My mission here is to summarize the 3-day journey of our New Crops Symposium. I am struck by some self-evident truths.
The search for new crops is a constant theme in the history and prehistory of our species. From Queen Hetshepsut in ancient Egypt-searching for new exotic species-to Columbus in Renaissance Europesearching for a short route to the spice rich east Indies-to Noel Vietmeyer, who spoke movingly about underexploited tropical crops.
The crops that sustain us on this planet were selected and genetically altered in prehistory by our neolithic ancestors. Is it really possible that they made the best choice? How strange that the staff of life selected independently over the worldwheat in the Fertile Crescent rice in the Far East and maize in the New Worldare all members of the same botanical familyPoaceae (formerly Gramineae). These crops are celebrated with prayers: "Give us this day our daily bread," and are consumed with chants from priests as they transubstantiate to the flesh of our Gods. We sprinkle rice on our newlyweds to grant them fertility and good fortune.
But, we also know that these sustainers of life are nutritionally inadequatedeficient in amino acid balance and vitamins-and culinarily boring. Our quest for new crops has been never-endingfruits and herbs, spices and medicinalsfibersfeedsand fragrances. We continue to be unsatisfied because we must feed more and more people and we must sustain a better livelihood for our farmers. This symposium is about the efficiency of this quest. It is clear that we need to develop a theory of new crop development. Our ancestors left no records. We don't know how they did it and we have been struggling ever since.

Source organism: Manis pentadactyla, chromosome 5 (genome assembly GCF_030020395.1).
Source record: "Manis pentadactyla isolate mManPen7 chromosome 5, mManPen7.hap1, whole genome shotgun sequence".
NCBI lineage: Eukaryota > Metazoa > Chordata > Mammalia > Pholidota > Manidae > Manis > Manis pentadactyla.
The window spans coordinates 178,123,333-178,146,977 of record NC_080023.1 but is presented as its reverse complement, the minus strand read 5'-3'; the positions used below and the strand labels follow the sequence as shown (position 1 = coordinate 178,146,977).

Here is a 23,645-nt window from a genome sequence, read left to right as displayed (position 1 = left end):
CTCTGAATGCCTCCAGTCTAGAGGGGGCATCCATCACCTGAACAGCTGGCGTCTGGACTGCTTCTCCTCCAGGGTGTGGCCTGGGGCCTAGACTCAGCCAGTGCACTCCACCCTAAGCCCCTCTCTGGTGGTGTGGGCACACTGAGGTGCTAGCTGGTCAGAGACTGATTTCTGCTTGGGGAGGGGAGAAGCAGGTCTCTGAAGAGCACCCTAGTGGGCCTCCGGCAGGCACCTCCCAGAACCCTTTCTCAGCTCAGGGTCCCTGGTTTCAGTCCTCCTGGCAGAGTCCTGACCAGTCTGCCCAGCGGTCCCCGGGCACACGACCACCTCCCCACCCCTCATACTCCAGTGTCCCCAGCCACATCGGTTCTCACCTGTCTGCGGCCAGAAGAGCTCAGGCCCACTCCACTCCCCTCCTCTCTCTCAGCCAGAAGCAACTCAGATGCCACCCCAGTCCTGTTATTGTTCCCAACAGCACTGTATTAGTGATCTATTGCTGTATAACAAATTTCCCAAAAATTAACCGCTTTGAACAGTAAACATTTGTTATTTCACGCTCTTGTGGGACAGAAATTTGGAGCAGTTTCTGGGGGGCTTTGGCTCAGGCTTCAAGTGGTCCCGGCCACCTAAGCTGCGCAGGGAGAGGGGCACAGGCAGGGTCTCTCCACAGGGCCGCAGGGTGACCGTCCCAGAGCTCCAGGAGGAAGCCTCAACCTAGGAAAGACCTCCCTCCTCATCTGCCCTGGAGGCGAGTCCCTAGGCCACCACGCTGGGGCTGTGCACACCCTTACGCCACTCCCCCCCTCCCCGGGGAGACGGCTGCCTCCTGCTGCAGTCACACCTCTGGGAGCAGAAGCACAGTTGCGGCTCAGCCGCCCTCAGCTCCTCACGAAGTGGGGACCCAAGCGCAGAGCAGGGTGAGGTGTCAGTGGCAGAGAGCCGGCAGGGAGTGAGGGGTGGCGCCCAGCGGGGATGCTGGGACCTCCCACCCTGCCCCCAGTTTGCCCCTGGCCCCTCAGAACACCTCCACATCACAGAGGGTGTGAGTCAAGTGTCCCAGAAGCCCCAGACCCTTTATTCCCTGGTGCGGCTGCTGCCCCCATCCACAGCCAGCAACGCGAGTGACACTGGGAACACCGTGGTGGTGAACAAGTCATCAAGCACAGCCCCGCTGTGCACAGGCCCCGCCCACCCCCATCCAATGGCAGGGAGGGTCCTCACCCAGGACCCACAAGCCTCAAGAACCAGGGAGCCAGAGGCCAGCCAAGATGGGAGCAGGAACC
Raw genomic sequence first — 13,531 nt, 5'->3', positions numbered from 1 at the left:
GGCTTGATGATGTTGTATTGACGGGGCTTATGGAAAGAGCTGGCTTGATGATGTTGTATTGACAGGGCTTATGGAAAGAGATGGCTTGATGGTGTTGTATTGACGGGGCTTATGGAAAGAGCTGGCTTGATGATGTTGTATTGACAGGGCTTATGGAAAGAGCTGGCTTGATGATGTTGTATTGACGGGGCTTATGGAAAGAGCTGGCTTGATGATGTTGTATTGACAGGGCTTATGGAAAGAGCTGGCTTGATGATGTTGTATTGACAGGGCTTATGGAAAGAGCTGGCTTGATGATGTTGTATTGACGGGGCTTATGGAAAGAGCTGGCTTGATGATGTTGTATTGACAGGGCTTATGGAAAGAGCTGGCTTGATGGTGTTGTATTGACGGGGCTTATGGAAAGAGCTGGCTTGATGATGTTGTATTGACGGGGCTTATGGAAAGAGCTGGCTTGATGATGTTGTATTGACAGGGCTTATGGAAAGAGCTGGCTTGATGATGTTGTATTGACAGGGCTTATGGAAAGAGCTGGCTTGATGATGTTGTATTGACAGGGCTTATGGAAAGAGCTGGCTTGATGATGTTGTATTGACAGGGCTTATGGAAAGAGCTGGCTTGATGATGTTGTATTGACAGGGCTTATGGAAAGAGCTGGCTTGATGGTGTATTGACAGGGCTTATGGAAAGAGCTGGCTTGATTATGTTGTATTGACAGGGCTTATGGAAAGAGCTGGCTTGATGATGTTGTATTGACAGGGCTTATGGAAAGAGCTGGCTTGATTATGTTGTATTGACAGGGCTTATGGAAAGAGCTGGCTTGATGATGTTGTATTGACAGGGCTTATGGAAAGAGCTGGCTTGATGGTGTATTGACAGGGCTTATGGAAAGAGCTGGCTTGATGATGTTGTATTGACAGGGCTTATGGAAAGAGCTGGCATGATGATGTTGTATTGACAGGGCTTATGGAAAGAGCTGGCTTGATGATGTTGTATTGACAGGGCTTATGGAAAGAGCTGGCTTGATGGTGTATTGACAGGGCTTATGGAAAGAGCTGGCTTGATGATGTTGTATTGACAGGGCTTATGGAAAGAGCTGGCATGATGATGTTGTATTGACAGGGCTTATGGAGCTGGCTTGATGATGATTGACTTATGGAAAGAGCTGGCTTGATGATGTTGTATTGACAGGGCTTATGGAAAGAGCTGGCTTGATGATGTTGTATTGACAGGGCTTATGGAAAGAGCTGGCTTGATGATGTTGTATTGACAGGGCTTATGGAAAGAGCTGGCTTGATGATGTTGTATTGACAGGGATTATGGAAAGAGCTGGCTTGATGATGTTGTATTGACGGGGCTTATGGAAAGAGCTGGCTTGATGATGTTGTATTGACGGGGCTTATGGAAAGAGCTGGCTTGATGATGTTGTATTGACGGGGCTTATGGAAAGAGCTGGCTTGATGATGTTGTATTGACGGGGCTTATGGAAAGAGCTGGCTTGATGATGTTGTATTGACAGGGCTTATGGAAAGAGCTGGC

We do know from this symposium that successful development of new crops involves market forces and economics, the decisive discipline to economists and the dismal science to the rest of us. The speakers have underscored the concept that new crop development must include a partnership between scientists, farmers, industry, academia, and government. Easily said, but hard to achieve. It is also clear that a key figure is a crop champion, many of which are attending this symposium.
We recognize that new crop development involves botany, agronomy forestry, and horticulture and thousands of species and thousands of scientist-years. We appreciate that germplasm exploration and preservation as well as plant breeding efforts is an integral part of the process.
A number of unresolved questions remain:
Do we, as a nation, spend our limited resources in agricultural science on improving our present crops or do we search out completely new crops? Our enthusiastic biotechnologist colleagues (and funding competitors) told us that they can improve our present-day crops with the transfer of "value-added" genes. They counsel patience and assure us that if they get the funding, success is only a decade away. Can we rely on their expectations?